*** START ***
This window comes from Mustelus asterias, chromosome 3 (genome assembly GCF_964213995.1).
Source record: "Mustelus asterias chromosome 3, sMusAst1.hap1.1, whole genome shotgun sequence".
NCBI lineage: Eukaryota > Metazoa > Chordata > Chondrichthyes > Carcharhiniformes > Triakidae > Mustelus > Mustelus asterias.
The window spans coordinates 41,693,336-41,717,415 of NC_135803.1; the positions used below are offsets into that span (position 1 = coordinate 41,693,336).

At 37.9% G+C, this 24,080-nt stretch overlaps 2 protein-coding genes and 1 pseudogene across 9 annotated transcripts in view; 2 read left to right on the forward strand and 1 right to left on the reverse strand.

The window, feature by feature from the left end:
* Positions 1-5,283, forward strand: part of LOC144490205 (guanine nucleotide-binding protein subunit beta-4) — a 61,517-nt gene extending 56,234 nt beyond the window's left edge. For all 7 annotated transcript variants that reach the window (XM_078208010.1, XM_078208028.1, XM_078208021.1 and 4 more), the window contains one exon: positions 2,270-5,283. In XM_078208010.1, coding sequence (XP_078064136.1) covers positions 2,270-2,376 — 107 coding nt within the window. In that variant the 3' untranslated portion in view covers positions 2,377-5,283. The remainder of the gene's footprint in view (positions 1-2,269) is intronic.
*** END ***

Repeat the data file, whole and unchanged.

This window comes from Mustelus asterias, chromosome 3 (genome assembly GCF_964213995.1).
Source record: "Mustelus asterias chromosome 3, sMusAst1.hap1.1, whole genome shotgun sequence".
NCBI lineage: Eukaryota > Metazoa > Chordata > Chondrichthyes > Carcharhiniformes > Triakidae > Mustelus > Mustelus asterias.
The window spans coordinates 41,693,336-41,717,415 of NC_135803.1; the positions used below are offsets into that span (position 1 = coordinate 41,693,336).

At 37.9% G+C, this 24,080-nt stretch overlaps 2 protein-coding genes and 1 pseudogene across 9 annotated transcripts in view; 2 read left to right on the forward strand and 1 right to left on the reverse strand.

The window, feature by feature from the left end:
* Positions 1-5,283, forward strand: part of LOC144490205 (guanine nucleotide-binding protein subunit beta-4) — a 61,517-nt gene extending 56,234 nt beyond the window's left edge. For all 7 annotated transcript variants that reach the window (XM_078208010.1, XM_078208028.1, XM_078208021.1 and 4 more), the window contains one exon: positions 2,270-5,283. In XM_078208010.1, coding sequence (XP_078064136.1) covers positions 2,270-2,376 — 107 coding nt within the window. In that variant the 3' untranslated portion in view covers positions 2,377-5,283. The remainder of the gene's footprint in view (positions 1-2,269) is intronic.